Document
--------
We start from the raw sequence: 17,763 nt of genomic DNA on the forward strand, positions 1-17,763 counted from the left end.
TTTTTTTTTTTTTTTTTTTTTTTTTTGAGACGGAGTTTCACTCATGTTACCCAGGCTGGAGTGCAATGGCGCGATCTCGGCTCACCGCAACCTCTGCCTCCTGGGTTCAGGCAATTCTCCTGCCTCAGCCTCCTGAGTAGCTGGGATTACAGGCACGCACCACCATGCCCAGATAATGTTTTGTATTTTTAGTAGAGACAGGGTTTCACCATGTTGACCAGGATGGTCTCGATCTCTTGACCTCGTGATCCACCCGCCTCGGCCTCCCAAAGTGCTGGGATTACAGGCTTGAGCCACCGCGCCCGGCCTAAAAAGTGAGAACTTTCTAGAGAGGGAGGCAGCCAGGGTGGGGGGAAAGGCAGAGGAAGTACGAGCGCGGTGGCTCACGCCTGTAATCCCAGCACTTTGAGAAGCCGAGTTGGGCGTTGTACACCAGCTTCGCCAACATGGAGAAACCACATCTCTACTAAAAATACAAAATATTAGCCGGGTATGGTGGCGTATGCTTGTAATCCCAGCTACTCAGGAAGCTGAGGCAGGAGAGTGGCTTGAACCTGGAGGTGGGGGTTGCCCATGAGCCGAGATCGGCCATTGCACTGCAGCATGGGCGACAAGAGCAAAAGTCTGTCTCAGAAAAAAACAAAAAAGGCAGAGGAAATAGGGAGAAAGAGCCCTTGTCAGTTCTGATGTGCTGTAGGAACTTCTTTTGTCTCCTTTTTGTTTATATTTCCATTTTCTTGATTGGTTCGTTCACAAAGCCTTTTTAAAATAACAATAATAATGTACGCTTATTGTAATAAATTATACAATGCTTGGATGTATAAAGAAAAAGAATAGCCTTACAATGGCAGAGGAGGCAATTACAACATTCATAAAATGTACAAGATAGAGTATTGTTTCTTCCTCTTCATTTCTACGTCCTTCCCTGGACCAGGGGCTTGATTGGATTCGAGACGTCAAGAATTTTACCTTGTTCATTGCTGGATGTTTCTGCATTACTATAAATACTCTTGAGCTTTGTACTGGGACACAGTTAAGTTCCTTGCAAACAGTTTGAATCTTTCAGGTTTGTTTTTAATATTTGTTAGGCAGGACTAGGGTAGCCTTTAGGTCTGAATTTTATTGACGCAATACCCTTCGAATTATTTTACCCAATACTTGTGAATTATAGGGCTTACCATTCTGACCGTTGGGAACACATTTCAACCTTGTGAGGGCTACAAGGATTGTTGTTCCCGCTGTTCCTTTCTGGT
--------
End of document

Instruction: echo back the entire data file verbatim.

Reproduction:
We start from the raw sequence: 17,763 nt of genomic DNA on the forward strand, positions 1-17,763 counted from the left end.
TTTTTTTTTTTTTTTTTTTTTTTTTTGAGACGGAGTTTCACTCATGTTACCCAGGCTGGAGTGCAATGGCGCGATCTCGGCTCACCGCAACCTCTGCCTCCTGGGTTCAGGCAATTCTCCTGCCTCAGCCTCCTGAGTAGCTGGGATTACAGGCACGCACCACCATGCCCAGATAATGTTTTGTATTTTTAGTAGAGACAGGGTTTCACCATGTTGACCAGGATGGTCTCGATCTCTTGACCTCGTGATCCACCCGCCTCGGCCTCCCAAAGTGCTGGGATTACAGGCTTGAGCCACCGCGCCCGGCCTAAAAAGTGAGAACTTTCTAGAGAGGGAGGCAGCCAGGGTGGGGGGAAAGGCAGAGGAAGTACGAGCGCGGTGGCTCACGCCTGTAATCCCAGCACTTTGAGAAGCCGAGTTGGGCGTTGTACACCAGCTTCGCCAACATGGAGAAACCACATCTCTACTAAAAATACAAAATATTAGCCGGGTATGGTGGCGTATGCTTGTAATCCCAGCTACTCAGGAAGCTGAGGCAGGAGAGTGGCTTGAACCTGGAGGTGGGGGTTGCCCATGAGCCGAGATCGGCCATTGCACTGCAGCATGGGCGACAAGAGCAAAAGTCTGTCTCAGAAAAAAACAAAAAAGGCAGAGGAAATAGGGAGAAAGAGCCCTTGTCAGTTCTGATGTGCTGTAGGAACTTCTTTTGTCTCCTTTTTGTTTATATTTCCATTTTCTTGATTGGTTCGTTCACAAAGCCTTTTTAAAATAACAATAATAATGTACGCTTATTGTAATAAATTATACAATGCTTGGATGTATAAAGAAAAAGAATAGCCTTACAATGGCAGAGGAGGCAATTACAACATTCATAAAATGTACAAGATAGAGTATTGTTTCTTCCTCTTCATTTCTACGTCCTTCCCTGGACCAGGGGCTTGATTGGATTCGAGACGTCAAGAATTTTACCTTGTTCATTGCTGGATGTTTCTGCATTACTATAAATACTCTTGAGCTTTGTACTGGGACACAGTTAAGTTCCTTGCAAACAGTTTGAATCTTTCAGGTTTGTTTTTAATATTTGTTAGGCAGGACTAGGGTAGCCTTTAGGTCTGAATTTTATTGACGCAATACCCTTCGAATTATTTTACCCAATACTTGTGAATTATAGGGCTTACCATTCTGACCGTTGGGAACACATTTCAACCTTGTGAGGGCTACAAGGATTGTTGTTCCCGCTGTTCCTTTCTGGT